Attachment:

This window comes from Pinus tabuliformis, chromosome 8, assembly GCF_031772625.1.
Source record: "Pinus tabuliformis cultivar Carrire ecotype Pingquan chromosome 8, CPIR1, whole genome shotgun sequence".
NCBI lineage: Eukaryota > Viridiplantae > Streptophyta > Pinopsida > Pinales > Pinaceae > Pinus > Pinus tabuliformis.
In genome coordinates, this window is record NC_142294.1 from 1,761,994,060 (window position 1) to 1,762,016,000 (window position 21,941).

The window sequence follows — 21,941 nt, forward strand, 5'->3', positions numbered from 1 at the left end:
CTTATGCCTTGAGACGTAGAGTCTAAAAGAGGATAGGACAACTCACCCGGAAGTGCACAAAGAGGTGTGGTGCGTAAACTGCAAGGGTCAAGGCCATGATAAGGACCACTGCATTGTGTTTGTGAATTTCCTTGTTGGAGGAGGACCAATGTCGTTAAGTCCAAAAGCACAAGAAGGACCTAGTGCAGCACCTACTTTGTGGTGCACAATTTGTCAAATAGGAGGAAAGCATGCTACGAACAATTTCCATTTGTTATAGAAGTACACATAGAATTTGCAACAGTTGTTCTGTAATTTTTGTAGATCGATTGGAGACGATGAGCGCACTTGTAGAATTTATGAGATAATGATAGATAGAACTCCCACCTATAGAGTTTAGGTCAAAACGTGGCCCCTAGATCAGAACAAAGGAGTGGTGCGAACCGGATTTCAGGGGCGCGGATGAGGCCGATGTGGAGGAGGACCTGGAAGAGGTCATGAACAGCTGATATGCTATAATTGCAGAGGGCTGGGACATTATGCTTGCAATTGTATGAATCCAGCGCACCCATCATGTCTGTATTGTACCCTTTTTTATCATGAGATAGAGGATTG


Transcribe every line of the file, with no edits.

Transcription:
This window comes from Pinus tabuliformis, chromosome 8, assembly GCF_031772625.1.
Source record: "Pinus tabuliformis cultivar Carrire ecotype Pingquan chromosome 8, CPIR1, whole genome shotgun sequence".
NCBI lineage: Eukaryota > Viridiplantae > Streptophyta > Pinopsida > Pinales > Pinaceae > Pinus > Pinus tabuliformis.
In genome coordinates, this window is record NC_142294.1 from 1,761,994,060 (window position 1) to 1,762,016,000 (window position 21,941).

The window sequence follows — 21,941 nt, forward strand, 5'->3', positions numbered from 1 at the left end:
CTTATGCCTTGAGACGTAGAGTCTAAAAGAGGATAGGACAACTCACCCGGAAGTGCACAAAGAGGTGTGGTGCGTAAACTGCAAGGGTCAAGGCCATGATAAGGACCACTGCATTGTGTTTGTGAATTTCCTTGTTGGAGGAGGACCAATGTCGTTAAGTCCAAAAGCACAAGAAGGACCTAGTGCAGCACCTACTTTGTGGTGCACAATTTGTCAAATAGGAGGAAAGCATGCTACGAACAATTTCCATTTGTTATAGAAGTACACATAGAATTTGCAACAGTTGTTCTGTAATTTTTGTAGATCGATTGGAGACGATGAGCGCACTTGTAGAATTTATGAGATAATGATAGATAGAACTCCCACCTATAGAGTTTAGGTCAAAACGTGGCCCCTAGATCAGAACAAAGGAGTGGTGCGAACCGGATTTCAGGGGCGCGGATGAGGCCGATGTGGAGGAGGACCTGGAAGAGGTCATGAACAGCTGATATGCTATAATTGCAGAGGGCTGGGACATTATGCTTGCAATTGTATGAATCCAGCGCACCCATCATGTCTGTATTGTACCCTTTTTTATCATGAGATAGAGGATTG